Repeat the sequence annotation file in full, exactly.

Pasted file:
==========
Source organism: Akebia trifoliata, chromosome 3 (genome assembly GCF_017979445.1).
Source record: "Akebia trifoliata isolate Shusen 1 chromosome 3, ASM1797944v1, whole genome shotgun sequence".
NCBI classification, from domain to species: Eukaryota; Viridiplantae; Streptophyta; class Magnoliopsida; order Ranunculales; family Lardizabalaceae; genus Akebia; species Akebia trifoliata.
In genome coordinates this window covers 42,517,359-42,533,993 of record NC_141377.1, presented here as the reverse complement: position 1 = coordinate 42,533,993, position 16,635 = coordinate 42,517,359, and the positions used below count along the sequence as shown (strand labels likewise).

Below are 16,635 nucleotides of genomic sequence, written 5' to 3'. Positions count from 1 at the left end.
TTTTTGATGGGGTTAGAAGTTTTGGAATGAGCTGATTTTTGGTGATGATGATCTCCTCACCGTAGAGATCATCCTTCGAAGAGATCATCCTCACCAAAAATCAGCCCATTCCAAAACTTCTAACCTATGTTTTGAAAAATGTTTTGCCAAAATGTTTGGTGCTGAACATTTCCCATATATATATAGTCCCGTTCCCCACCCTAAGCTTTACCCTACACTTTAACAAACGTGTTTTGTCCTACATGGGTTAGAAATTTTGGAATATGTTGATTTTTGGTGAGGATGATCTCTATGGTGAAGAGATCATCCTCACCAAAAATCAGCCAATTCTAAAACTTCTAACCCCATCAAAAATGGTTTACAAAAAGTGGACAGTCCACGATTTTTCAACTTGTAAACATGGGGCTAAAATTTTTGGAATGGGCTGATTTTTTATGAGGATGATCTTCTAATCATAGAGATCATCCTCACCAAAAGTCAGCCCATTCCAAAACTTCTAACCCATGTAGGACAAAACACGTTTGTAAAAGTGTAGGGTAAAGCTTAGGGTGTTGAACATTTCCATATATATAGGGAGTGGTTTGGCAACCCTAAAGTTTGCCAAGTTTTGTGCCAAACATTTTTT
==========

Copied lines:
Source organism: Akebia trifoliata, chromosome 3 (genome assembly GCF_017979445.1).
Source record: "Akebia trifoliata isolate Shusen 1 chromosome 3, ASM1797944v1, whole genome shotgun sequence".
NCBI classification, from domain to species: Eukaryota; Viridiplantae; Streptophyta; class Magnoliopsida; order Ranunculales; family Lardizabalaceae; genus Akebia; species Akebia trifoliata.
In genome coordinates this window covers 42,517,359-42,533,993 of record NC_141377.1, presented here as the reverse complement: position 1 = coordinate 42,533,993, position 16,635 = coordinate 42,517,359, and the positions used below count along the sequence as shown (strand labels likewise).

Below are 16,635 nucleotides of genomic sequence, written 5' to 3'. Positions count from 1 at the left end.
TTTTTGATGGGGTTAGAAGTTTTGGAATGAGCTGATTTTTGGTGATGATGATCTCCTCACCGTAGAGATCATCCTTCGAAGAGATCATCCTCACCAAAAATCAGCCCATTCCAAAACTTCTAACCTATGTTTTGAAAAATGTTTTGCCAAAATGTTTGGTGCTGAACATTTCCCATATATATATAGTCCCGTTCCCCACCCTAAGCTTTACCCTACACTTTAACAAACGTGTTTTGTCCTACATGGGTTAGAAATTTTGGAATATGTTGATTTTTGGTGAGGATGATCTCTATGGTGAAGAGATCATCCTCACCAAAAATCAGCCAATTCTAAAACTTCTAACCCCATCAAAAATGGTTTACAAAAAGTGGACAGTCCACGATTTTTCAACTTGTAAACATGGGGCTAAAATTTTTGGAATGGGCTGATTTTTTATGAGGATGATCTTCTAATCATAGAGATCATCCTCACCAAAAGTCAGCCCATTCCAAAACTTCTAACCCATGTAGGACAAAACACGTTTGTAAAAGTGTAGGGTAAAGCTTAGGGTGTTGAACATTTCCATATATATAGGGAGTGGTTTGGCAACCCTAAAGTTTGCCAAGTTTTGTGCCAAACATTTTTT